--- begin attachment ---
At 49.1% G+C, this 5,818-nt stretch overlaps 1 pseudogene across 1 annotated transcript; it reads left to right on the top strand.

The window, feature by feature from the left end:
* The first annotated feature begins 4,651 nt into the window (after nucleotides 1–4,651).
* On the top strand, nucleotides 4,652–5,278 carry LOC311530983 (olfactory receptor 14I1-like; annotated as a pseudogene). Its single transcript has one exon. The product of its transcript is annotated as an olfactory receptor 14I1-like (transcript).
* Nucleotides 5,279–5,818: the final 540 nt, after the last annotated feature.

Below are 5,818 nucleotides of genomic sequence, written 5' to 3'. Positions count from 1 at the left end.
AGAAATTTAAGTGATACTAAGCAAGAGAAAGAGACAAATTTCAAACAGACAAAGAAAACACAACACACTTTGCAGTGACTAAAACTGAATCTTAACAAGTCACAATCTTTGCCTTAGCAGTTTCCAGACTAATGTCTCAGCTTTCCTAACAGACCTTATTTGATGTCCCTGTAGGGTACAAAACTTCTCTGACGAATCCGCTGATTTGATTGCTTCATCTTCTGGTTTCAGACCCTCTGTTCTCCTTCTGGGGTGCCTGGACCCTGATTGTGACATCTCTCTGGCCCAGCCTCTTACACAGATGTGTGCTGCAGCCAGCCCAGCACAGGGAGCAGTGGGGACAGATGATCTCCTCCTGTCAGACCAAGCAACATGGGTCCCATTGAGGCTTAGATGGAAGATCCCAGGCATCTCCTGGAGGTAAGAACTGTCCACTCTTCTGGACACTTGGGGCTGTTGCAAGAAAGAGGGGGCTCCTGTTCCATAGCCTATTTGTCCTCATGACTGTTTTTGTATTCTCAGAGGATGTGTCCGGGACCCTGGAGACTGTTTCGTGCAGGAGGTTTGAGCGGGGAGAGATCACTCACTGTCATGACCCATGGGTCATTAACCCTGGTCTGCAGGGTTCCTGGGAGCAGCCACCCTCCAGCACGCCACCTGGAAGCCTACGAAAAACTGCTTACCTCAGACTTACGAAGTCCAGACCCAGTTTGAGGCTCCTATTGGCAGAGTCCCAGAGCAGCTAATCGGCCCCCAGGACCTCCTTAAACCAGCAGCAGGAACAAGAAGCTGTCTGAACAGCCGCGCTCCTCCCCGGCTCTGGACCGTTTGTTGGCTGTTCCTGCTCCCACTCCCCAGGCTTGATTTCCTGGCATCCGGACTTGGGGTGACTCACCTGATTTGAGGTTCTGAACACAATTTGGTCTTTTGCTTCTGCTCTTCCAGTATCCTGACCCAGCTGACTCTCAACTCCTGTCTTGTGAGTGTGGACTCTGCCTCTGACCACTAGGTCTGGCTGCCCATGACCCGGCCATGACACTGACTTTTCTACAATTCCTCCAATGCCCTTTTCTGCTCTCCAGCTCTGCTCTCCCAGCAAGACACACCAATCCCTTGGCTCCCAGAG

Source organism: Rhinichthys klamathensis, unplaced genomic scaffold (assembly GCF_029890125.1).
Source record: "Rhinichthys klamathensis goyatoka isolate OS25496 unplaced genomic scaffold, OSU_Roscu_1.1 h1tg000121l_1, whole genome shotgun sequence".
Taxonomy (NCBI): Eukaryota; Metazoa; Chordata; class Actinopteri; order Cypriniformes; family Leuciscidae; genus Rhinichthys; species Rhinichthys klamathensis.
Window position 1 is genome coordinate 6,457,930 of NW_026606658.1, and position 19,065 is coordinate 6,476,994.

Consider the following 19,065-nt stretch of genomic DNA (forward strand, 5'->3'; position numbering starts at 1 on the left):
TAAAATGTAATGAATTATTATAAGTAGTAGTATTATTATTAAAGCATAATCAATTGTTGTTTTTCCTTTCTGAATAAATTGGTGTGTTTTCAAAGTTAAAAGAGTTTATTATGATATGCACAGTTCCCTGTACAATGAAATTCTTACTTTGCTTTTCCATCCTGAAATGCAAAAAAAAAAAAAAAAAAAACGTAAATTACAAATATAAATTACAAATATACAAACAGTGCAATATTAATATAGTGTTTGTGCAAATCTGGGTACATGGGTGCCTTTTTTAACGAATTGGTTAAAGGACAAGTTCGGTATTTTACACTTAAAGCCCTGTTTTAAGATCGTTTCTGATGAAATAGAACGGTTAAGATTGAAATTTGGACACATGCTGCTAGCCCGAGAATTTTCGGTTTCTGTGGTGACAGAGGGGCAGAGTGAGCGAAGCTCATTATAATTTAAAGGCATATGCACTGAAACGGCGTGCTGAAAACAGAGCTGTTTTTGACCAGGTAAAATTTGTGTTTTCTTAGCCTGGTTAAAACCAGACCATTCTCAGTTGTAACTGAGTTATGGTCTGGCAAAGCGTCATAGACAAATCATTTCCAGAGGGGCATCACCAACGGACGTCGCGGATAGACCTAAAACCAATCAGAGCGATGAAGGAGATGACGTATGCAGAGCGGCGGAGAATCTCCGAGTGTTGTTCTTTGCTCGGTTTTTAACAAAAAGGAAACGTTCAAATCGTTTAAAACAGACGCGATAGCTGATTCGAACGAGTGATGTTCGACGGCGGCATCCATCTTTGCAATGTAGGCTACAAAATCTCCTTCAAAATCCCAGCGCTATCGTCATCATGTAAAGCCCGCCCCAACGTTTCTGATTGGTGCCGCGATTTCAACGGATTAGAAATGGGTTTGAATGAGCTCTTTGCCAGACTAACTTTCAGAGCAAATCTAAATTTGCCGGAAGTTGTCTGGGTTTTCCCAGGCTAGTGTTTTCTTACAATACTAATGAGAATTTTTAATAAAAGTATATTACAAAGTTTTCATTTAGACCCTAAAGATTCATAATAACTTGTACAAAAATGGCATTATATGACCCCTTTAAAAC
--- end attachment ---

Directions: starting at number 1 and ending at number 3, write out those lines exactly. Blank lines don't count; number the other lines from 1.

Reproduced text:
At 49.1% G+C, this 5,818-nt stretch overlaps 1 pseudogene across 1 annotated transcript; it reads left to right on the top strand.

The window, feature by feature from the left end:
* The first annotated feature begins 4,651 nt into the window (after nucleotides 1–4,651).